The America we live in today was born, not on July 4, 1776, but on December 7, 1941, when an armada of 354 Japanese warplanes supported by aircraft carriers, destroyers, and midget submarines suddenly and savagely attacked the United States, killing 2,403 men—and forced America’s entry into World War II. Pearl Harbor: From Infamy to Greatness follows the sailors, soldiers, pilots, diplomats, admirals, generals, emperor, and president as they engineer, fight, and react to this stunningly dramatic moment in world history.
Beginning in 1914, bestselling author Craig Nelson maps the road to war, when Franklin D. Roosevelt, then the Assistant Secretary of the Navy, attended the laying of the keel of the USS Arizona at the Brooklyn Navy Yard. Writing with vivid intimacy, Nelson traces Japan’s leaders as they lurch into ultranationalist fascism, which culminates in their scheme to terrify America with one of the boldest attacks ever waged. Within seconds, the country would never be the same.
Backed by a research team’s five years of work, as well as Nelson’s thorough re-examination of the original evidence assembled by federal investigators, this page-turning and definitive work “weaves archival research, interviews, and personal experiences from both sides into a blow-by-blow narrative of destruction liberally sprinkled with individual heroism, bizarre escapes, and equally bizarre tragedies” (Kirkus Reviews). Nelson delivers all the terror, chaos, violence, tragedy, and heroism of the attack in stunning detail, and offers surprising conclusions about the tragedy’s unforeseen and resonant consequences that linger even today.
When Marie Curie, Enrico Fermi, and Edward Teller forged the science of radioactivity, they began a revolution that ran from the nineteenth century through the course of World War II and the Cold War to our current confrontation with the dangers of nuclear power and proliferation. While nuclear science improves our lives, radiation’s invisible powers can trigger cancer and cellular mayhem. Writing with a biographer’s passion, New York Times bestselling author Craig Nelson unlocks one of the great mysteries of the universe.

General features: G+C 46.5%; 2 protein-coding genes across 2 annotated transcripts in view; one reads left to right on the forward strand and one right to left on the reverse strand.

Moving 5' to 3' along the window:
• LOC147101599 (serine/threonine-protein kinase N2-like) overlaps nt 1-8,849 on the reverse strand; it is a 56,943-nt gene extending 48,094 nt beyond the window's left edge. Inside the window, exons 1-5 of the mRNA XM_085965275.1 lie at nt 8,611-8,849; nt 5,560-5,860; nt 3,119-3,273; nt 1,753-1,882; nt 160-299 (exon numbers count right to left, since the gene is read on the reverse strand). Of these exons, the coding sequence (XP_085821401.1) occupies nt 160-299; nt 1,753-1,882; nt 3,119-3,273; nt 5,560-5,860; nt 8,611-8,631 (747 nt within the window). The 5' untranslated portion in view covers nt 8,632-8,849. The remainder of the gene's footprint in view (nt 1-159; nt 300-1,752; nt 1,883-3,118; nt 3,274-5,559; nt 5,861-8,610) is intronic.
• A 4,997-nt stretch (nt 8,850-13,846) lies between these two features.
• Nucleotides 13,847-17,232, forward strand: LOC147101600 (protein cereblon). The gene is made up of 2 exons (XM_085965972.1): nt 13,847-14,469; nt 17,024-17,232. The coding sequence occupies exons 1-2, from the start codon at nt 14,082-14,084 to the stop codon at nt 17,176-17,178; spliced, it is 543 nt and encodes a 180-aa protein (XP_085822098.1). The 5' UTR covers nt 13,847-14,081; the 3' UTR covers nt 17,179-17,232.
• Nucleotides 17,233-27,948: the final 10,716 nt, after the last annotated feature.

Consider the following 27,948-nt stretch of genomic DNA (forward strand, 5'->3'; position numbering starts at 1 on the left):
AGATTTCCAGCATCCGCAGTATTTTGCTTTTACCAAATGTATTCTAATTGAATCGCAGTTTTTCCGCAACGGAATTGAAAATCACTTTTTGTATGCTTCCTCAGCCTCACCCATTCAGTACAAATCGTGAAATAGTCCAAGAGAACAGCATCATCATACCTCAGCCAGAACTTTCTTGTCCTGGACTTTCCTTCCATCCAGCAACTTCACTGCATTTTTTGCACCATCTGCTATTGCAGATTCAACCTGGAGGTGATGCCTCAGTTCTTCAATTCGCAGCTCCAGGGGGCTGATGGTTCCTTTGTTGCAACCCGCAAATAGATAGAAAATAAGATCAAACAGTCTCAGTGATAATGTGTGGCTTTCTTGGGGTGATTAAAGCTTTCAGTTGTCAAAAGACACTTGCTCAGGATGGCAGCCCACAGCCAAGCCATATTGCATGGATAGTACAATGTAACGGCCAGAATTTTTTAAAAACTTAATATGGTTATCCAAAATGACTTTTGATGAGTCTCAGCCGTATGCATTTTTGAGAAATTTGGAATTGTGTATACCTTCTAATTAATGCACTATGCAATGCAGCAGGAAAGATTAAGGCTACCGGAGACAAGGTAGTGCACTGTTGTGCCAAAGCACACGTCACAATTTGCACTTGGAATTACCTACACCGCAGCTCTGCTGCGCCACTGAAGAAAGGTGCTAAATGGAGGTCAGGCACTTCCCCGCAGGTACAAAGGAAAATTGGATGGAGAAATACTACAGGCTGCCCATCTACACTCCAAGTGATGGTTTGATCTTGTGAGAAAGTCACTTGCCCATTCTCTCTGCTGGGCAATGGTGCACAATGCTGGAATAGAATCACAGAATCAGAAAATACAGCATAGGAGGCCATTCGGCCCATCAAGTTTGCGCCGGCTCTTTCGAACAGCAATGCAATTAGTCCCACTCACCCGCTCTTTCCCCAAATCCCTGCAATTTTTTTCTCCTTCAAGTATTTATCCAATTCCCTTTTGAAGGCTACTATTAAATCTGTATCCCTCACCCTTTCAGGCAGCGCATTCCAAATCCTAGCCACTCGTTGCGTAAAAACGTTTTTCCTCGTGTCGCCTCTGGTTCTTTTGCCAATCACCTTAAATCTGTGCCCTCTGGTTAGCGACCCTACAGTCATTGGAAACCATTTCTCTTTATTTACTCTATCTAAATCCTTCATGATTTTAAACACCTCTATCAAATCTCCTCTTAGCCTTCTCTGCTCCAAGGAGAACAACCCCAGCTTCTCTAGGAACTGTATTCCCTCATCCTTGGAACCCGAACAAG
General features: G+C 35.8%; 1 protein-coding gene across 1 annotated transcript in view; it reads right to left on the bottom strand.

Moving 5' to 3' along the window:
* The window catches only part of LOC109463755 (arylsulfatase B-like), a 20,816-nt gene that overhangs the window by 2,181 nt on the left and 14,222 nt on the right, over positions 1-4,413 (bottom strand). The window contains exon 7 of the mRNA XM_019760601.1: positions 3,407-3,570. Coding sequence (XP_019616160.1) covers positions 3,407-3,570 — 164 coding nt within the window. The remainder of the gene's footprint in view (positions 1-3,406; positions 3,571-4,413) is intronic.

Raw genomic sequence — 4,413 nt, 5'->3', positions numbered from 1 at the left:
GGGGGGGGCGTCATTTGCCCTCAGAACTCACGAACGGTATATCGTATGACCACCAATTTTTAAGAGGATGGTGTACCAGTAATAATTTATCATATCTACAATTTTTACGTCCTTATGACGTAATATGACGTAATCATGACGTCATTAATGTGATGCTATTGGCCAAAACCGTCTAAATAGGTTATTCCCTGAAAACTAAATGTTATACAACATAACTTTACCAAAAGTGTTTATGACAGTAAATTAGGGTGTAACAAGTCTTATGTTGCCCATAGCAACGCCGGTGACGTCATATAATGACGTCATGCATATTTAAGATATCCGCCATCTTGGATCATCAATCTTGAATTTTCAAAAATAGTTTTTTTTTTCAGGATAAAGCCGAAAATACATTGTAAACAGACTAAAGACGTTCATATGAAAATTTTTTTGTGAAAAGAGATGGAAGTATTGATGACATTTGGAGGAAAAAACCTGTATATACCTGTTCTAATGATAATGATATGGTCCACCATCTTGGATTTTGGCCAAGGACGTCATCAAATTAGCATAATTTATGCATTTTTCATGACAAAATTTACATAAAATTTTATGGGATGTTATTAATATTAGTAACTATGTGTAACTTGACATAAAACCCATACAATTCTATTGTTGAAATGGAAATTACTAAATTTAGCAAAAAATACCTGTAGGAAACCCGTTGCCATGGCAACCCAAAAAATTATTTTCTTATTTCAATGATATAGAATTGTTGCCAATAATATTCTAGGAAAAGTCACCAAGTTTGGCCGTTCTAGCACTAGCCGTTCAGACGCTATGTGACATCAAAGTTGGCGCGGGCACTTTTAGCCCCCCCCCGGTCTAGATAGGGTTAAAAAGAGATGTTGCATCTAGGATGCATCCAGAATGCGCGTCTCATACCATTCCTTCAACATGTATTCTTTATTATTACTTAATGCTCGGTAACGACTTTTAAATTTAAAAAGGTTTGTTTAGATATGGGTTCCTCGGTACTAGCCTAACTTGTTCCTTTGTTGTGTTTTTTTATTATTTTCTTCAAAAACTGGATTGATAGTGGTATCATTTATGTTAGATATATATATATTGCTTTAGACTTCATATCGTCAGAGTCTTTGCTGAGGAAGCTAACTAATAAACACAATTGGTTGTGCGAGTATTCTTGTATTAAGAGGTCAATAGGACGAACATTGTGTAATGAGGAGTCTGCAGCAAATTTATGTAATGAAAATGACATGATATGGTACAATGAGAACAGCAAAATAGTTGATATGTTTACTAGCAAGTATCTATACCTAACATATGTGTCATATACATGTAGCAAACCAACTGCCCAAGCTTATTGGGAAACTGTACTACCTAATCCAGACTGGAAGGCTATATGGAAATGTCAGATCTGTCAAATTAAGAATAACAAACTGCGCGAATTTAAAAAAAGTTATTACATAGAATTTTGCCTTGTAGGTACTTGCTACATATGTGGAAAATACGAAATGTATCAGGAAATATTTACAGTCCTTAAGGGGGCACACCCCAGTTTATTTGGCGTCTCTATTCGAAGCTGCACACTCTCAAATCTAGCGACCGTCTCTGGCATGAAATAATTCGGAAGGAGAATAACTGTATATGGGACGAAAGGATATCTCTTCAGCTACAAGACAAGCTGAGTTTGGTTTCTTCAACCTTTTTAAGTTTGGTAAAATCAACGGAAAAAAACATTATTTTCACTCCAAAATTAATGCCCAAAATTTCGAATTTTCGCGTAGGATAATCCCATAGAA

In The Age of Radiance, Nelson illuminates a pageant of fascinating historical figures: Albert Einstein, Niels Bohr, J. Robert Oppenheimer, Curtis LeMay, John F. Kennedy, Robert McNamara, Ronald Reagan, and Mikhail Gorbachev, among others. He reveals how Jewish scientists fleeing Hitler transformed America from a nation that created light bulbs into one that split atoms; Alfred Nobel’s dream of global peace; and how, in our time, emergency workers and utility employees fought to contain life-threatening nuclear reactors. By tracing our complicated relationship with the dangerous energy we unleashed, Nelson discusses how atomic power and radiation are indivisible from our everyday lives.
Brilliantly told and masterfully crafted, The Age of Radiance provides a new understanding of a misunderstood epoch in history and restores to prominence the forgotten heroes and heroines who have changed all of our lives for better and for worse. “This is the kind of book that doesn’t just inform you but leaves you feeling smarter.” (The Dallas Morning News).
Despite his being a founder of both the United States and the French Republic, the creator of the phrase "United States of America," and the author of Common Sense, Thomas Paine is the least well known of America's founding fathers. This edifying biography by Craig Nelson traces Paine's path from his years as a London mechanic, through his emergence as the voice of revolutionary fervor on two continents, to his final days in the throes of dementia. By acquainting us as never before with this complex and combative genius, Nelson rescues a giant from obscurity-and gives us a fascinating work of history.
Learn How To: Master essential line and tone techniques Use proper perspective and proportions Create everything from quick sketches to impressive finished drawings Draw graphite, charcoal, pen and ink, colored pencil, pastel, and more
"Celebrates a bold era when voyaging beyond the Earth was deemed crucial to national security and pride."
-The Wall Street Journal
Restoring the drama, majesty, and sheer improbability of an American triumph, this is award-winning historian Craig Nelson's definitive and thrilling story of man's first trip to the moon. At 9:32 a.m. on July 16, 1969, the Apollo 11 rocket launched in the presence of more than a million spectators who had gathered to witness a truly historic event. Through interviews, 23,000 pages of NASA oral histories, and declassified CIA documents on the space race, Rocket Men presents a vivid narrative of the moon mission, taking readers on the journey to one of the last frontiers of the human imagination.
From the Trade Paperback edition.
From the Trade Paperback edition.
Your complete guide to drawing people, packed with everything you need to know about materials, techniques and drawing styles. Learn the secrets to drawing figures and faces correctly and creatively using an amazing array of tools from basic pencils to full-color drawing instruments.
Learn how to: Capture seated and standing figures, as well as figures in motion Depict individual attitudes of your subjects Use clothing to show movement and gesture
This is your complete guide to drawing—packed with everything you need to know about materials, techniques and drawing styles. Learn the secrets to rendering any subject, and quickly find the answers to common problems and questions so that you can get back to the drawing board. Secrets of Drawing, Start to Finish is a handy, one-stop reference that beginners and experienced artists simply can't be without.
Learn how to: Master essential line and tone techniques Use proper perspective and proportions Create everything from quick sketches to finished drawings Draw in graphite, charcoal, pen and ink, colored pencil, pastel and more.